Sy has heard that there are residents breaking the no-guest policy, Sy said she wishes students would be less selfish in terms of following coronavirus guidelines for the safety of others. As a Los Angeles native, Sy feels frustrated that students aren’t recognizing that their actions affect the greater L.A. area outside of USC.
“I wish people were more responsible. I wish people thought about others, more so than just thinking about themselves and their own comfort levels,” Sy said. “In my personal opinion, selfishness is a really big thing that plays into why people aren’t doing what they need to do to protect others.”
Spight, who lived off-campus during the 2020-2021 school year, said housing was not at full capacity and students did not have roommates in their dorms. To combat student loneliness and build a community, USC Residential Education created Virtual Peer Mentors to help guide first-year students through the online environment and build connections with other students.
Despite her worries about students breaking coronavirus guidelines, Sy is excited to help create a space in the community for people to feel at home.
“Community is something that a lot of us have been lacking throughout this past year,” Sy said. “We want to be able to responsibly help people make up for that and be able to have a really great college experience.”
Despite careful planning from the RAs, Thomas Manea, a freshman majoring in neuroscience, said many of the coronavirus guidelines were followed throughout events such as Welcome Week.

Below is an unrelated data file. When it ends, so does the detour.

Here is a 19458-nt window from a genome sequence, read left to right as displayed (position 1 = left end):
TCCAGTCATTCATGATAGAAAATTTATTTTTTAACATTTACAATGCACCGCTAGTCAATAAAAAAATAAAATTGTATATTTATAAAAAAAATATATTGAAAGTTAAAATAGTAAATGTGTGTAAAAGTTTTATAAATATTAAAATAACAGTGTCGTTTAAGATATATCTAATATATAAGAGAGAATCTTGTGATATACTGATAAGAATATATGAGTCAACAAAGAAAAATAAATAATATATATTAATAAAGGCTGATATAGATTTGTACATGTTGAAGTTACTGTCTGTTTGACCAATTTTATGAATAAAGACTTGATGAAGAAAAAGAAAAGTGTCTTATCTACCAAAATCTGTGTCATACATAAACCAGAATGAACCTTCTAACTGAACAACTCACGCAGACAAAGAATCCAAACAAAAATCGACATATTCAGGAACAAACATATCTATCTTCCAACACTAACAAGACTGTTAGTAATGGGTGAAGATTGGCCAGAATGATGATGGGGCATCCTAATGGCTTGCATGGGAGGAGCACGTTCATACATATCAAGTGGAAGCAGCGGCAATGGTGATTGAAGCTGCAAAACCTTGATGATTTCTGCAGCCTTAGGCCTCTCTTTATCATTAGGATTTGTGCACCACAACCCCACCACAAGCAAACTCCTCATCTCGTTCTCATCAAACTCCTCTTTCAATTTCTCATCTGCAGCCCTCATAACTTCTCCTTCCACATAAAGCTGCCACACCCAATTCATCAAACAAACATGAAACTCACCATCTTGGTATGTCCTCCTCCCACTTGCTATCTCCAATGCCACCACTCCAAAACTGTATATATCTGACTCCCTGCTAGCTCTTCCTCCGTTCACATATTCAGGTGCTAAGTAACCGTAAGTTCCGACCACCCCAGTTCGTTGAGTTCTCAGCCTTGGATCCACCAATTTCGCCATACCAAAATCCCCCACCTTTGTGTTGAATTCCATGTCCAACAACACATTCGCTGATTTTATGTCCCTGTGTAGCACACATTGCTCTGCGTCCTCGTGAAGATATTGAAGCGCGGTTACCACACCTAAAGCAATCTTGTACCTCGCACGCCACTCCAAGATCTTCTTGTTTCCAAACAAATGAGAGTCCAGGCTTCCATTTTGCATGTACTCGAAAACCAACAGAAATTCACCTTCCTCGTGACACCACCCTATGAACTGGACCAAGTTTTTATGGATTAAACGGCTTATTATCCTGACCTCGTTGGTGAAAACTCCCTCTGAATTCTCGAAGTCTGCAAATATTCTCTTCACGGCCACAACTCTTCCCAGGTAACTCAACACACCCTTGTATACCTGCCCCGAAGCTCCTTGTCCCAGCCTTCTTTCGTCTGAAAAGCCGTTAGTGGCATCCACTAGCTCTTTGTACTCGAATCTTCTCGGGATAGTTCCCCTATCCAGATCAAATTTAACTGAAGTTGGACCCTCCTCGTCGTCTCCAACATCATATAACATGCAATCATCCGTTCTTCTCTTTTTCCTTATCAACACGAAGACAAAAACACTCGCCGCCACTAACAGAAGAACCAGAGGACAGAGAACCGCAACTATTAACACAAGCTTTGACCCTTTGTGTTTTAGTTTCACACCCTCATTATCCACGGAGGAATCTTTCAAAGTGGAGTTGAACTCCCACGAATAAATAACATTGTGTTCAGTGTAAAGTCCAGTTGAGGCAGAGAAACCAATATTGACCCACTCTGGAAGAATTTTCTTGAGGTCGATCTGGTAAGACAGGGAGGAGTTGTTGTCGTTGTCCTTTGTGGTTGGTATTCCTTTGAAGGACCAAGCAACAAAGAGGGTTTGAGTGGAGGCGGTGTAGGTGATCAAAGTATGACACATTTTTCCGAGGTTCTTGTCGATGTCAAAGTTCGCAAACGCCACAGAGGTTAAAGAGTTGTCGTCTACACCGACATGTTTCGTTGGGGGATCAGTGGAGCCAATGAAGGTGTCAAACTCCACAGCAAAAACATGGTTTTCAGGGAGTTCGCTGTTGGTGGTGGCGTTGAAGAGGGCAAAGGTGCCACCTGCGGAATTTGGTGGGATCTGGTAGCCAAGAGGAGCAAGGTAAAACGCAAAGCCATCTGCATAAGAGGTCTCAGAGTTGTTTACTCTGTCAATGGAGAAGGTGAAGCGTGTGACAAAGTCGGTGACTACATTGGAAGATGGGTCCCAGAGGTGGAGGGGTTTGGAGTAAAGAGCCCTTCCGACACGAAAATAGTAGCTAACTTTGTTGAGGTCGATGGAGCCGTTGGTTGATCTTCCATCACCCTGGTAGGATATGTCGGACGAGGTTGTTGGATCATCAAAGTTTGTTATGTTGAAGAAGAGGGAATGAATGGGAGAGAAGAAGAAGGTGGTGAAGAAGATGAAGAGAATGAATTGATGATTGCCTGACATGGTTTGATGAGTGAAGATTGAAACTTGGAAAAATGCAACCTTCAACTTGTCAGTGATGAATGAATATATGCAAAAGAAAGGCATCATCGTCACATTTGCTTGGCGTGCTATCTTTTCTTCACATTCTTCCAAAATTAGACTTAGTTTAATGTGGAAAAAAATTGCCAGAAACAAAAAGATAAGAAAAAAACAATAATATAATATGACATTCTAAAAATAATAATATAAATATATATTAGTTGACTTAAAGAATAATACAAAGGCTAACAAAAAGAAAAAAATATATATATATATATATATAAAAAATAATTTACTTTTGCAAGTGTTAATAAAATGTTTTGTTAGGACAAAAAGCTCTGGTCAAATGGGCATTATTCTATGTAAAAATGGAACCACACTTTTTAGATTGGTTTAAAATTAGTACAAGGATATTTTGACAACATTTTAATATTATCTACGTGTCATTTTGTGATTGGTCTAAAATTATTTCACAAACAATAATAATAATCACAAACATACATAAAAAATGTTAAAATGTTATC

“You put a bunch of adolescents, college-aged people together, and then you add the nonchalant factor of hanging out, and then what you get, essentially, is only like 50% — maybe I’m being generous — wearing their masks at these events, so it probably is a [coronavirus] spreader,” Manea said.
Even with the coronavirus causing complications for students and staff, silver linings to living at home appeared for some students. Grace Sumitro, a junior majoring in health administration and health and the human sciences, has lived in Illinois for the past year and enjoyed becoming closer to her parents. Although she has also experienced a lot of self-growth, Sumitro is ready to go back to in-person learning and meet new people.
“It’s going to be rocky for sure. I think I’m just preparing to give myself a lot more patience and grace as I go into [in-person learning], and giving other people patience too, because I know it’s gonna be hard for everyone,” Sumitro said. “It’s a big change for everyone to be back in-person.”
After two weeks of living near campus with five other students, Sumitro said the transition to in-person learning has been difficult because of little tasks such as walking to class and catching up with friends.
“I have been able to call my parents every day and just kind of update them on everything that’s going on,” Sumitro said. “It’s been so busy, not only just catching up with my friends and people that I haven’t seen in a really long time, but also the work that comes with being in-person for school for the first time in forever and just the little things that you don’t think about when we’re in online school.”